Family Law part 2 – Facebook and parenting disputes

LAST week, I spoke about Facebook as a platform for domestic violence.

This week, I want to touch on the relevance of social media to parenting disputes.

Parenting disputes are (understandably) emotional affairs, and when emotions run high, it can sometimes be tempting to take to social media to vent frustration about a split.

However, there are good reasons to be cautious about what you post online.

Anything you put on social media platforms like Facebook, Twitter and Instagram could end up before a court if your parenting dispute requires court intervention (even deleted posts can come back to haunt you if a third party took a screen shot of it before it was deleted).

Suddenly, that old post made in anger or haste needs to be explained and often that is not an easy task.

Some people also use social media to keep friends and family informed of what is happening in their life, including when they are going through court for a parenting dispute.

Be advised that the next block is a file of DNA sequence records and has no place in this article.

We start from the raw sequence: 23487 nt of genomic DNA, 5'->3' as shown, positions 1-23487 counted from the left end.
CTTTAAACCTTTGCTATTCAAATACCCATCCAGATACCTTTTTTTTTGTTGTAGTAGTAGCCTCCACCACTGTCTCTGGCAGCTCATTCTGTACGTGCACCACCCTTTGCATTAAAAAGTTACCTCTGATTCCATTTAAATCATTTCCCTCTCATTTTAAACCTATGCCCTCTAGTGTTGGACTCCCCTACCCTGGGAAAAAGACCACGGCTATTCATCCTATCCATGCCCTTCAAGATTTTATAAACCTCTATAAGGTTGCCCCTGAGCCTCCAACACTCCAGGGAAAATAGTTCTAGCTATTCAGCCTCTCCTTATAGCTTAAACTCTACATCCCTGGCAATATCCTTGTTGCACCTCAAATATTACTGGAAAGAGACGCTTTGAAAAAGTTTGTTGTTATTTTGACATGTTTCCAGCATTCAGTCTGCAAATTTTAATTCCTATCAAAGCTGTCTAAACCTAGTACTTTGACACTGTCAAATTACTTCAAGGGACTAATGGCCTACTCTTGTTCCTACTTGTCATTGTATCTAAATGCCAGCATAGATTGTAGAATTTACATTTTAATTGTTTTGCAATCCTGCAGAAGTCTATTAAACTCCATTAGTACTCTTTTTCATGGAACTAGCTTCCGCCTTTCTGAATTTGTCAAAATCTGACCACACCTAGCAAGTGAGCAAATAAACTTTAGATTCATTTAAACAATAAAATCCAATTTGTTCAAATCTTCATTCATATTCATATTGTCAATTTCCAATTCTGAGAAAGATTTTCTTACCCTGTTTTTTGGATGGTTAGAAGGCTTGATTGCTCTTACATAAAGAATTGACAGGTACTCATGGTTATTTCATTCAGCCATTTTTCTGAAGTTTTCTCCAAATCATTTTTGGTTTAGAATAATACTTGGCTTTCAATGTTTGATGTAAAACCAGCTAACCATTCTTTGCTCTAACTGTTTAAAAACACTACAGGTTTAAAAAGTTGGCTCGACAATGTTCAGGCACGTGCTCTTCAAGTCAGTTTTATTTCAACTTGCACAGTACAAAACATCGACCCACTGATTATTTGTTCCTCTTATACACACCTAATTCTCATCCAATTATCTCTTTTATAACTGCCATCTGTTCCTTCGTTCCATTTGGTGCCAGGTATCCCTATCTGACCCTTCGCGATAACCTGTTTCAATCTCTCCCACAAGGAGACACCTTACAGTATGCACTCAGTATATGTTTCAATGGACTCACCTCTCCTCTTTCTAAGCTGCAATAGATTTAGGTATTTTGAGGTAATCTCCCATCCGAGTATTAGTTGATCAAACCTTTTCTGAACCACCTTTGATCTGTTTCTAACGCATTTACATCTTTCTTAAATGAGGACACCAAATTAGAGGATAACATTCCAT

Such posts could be in breach of the Family Law Act 1975 (Cth) if they publicly identify a party to the legal proceedings or a witness.

So what is the takeaway this week? If you are unsure about whether to post something exercise caution and don’t post it. Try to stay clear of social media when emotions such as frustration and anger are clouding best judgment.

Until next week – Keep it Legal!

Katie Caldow

*The legal information in this article is of a general nature only and not intended to be legal advice to rely upon.

Walker PenderFamily Law part 2 – Facebook and parenting disputes